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Hunter Lovins Revs Up Sustainability Summit at Infineon Raceway

<p>How can the racing industry help drive sustainability? Susty guru L. Hunter Lovins sought to open some eyes on the subject in an unusual conference at Northern California's Infineon Raceway.</p>

In her trademark 10-gallon hat, sustainability guru L. Hunter Lovins cocked her head and smiled quizzically at the audience gathered for her talk today at Infineon Raceway, the epicenter of motor sports in Northern California.

"What's a Colorado cowgirl doing at a raceway? Well, it's just a different type of horsepower," said Lovins, who led a lengthy and impressive list of speakers at the conference called Accelerating Sustainable Performance. It was the first of what Infineon leaders hope will be ongoing public dialogues about how the racing industry can help drive sustainability and innovation.

"Sustainability is about higher performance,"  Lovins said, adding that higher performance is the essence of racing.Hunter Lovins

It's why motor sports have been a test bed for the automotive industry for decades, she noted, and why the feds have tapped its power, too. The EPA turned to the racing Industry a few years ago in a twin campaign to push innovation in fuel efficiency and popularize it. IndyCar and American LeMans were the first to take up the challenge, and now NASCAR, the country's No. 1 spectator sport, is pursuing green initiatives (see my article about that here).

With such a draw, racing has the ability to push green concepts to an enormous audience. "We need the ability of a track like Infineon to get at the people who would never come to a talk I'd be giving any place else," said Lovins.

For many in the mainstream, "the green notion has always been tied to the idea of sacrifice," said Steve Page, Infineon Raceway's president and general manager. "It's the hair shirt factor. [Through racing] we can associate green with a different factor, one focused on performance."

Infineon Raceway is a leader among motor sports venues that are now aggressively adopting practices and technology to save money and shrink their environmental footprint (see that story here).

Though highly visible, such moves are the exception in motor sports, and Infineon's event seemed to me to also be a prod to the racing industry -- in addition to being a showcase of innovation that has application in everyday life. Here are just a few of them: Safer, better performing and more efficient tires, cars and engineering systems were tested on tracks. Also, Lovins noted, the way paramedics move the injured was developed by race crews.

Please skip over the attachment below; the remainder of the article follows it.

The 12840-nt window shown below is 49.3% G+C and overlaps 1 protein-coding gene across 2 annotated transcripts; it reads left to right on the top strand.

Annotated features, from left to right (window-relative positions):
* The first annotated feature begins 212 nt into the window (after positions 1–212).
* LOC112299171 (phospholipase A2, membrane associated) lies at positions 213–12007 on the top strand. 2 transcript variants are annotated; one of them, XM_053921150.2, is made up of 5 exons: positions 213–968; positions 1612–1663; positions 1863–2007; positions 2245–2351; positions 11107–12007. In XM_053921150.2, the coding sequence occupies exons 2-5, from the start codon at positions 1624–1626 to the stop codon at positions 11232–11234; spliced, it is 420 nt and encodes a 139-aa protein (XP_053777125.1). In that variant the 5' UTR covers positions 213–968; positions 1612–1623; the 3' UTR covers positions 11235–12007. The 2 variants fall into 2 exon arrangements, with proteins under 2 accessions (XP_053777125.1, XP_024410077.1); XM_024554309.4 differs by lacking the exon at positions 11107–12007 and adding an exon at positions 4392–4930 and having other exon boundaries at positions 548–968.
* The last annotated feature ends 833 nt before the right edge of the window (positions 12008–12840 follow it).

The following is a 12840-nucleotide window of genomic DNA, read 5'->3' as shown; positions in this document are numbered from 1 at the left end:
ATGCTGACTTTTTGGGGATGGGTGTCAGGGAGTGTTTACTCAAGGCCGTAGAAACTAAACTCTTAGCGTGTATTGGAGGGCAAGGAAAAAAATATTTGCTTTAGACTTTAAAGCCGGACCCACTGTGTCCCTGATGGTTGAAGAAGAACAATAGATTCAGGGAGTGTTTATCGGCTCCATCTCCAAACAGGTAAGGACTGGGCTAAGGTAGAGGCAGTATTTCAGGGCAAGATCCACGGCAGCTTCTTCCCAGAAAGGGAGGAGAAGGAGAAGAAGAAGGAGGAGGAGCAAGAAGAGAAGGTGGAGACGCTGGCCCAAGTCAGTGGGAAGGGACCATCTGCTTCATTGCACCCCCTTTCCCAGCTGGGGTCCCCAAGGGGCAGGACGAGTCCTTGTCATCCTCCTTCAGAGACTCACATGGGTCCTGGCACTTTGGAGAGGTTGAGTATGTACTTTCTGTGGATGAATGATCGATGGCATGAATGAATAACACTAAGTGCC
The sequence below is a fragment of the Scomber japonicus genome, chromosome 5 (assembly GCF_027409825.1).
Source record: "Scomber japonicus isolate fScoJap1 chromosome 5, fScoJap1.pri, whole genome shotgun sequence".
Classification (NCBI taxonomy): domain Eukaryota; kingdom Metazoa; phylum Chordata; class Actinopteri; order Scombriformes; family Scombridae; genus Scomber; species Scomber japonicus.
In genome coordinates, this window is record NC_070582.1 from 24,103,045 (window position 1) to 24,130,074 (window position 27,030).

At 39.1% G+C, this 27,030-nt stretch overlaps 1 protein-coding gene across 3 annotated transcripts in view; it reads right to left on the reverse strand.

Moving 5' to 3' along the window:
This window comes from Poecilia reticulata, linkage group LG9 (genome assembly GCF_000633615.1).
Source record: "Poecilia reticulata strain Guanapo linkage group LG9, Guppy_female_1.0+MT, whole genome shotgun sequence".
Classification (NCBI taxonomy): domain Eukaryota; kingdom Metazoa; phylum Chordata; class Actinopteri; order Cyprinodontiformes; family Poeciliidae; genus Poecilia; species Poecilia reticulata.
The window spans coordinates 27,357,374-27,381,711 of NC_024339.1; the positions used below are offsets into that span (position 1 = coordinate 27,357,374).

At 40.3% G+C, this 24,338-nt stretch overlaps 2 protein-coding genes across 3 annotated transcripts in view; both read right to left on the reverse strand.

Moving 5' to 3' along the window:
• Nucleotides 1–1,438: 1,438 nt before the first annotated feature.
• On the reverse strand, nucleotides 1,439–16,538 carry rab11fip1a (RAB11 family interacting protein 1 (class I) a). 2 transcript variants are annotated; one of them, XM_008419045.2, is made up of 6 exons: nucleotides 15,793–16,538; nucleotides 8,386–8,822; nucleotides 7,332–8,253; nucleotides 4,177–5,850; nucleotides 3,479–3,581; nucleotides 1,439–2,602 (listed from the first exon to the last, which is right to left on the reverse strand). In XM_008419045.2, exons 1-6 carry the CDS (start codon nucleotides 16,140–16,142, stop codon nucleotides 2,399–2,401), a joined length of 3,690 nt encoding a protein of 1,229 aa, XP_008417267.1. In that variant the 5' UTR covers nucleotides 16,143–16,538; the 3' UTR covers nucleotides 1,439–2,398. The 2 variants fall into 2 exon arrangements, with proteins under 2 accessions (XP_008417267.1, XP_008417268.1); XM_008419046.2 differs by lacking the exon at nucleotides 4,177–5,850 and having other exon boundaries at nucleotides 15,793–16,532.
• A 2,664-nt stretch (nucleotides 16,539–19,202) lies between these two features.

The all-day gathering drew researchers, engineers and EV experts, university profs, reps from local governments and sponsors from the many companies involved with racing. I was there, too, and will be writing more on the topic later.

In the meantime, here's what some of the key speakers were saying:

Steve Page on eating your own cooking, but not getting drunk on your PR: "We have 300-mile-an-hour dragsters out here, these things do not run on radishes," he said over the roar of IndyCar drivers doing practice laps for an upcoming race. "Racing will go green, but it's not going to happen overnight."

Lovins on criticism that NASCAR is greenwashing:
"Oh, so what," she said, adding her oft-quoted quip: "Hypocrisy is the first step to real change."

John Melo, CEO of advanced biofuels firm Amyris:
"People want green and will pay for a product if it delivers equal or greater performance and is the same price as the competitive product."

Paul Erickson, associate professor, mechanical & aerospace engineering, at the University of California, Davis, on why going green at gunpoint may work in dictatorships but not in the U.S.: "It scares the hell out of me when you say, 'You will go green.' I want to reach for my .357-magnum," he joked. "We need to make sure we're doing this for the right reasons, that they're scientific and we have to let people choose."

Consultant Andy Dolich, former COO of the San Francisco 49ers, on green cars:
"When will we see a green car star in a movie, like Steve McQueen's Mustang [in 'Bullitt']? ... If Henry Ford were alive today, what would he say about all this?"

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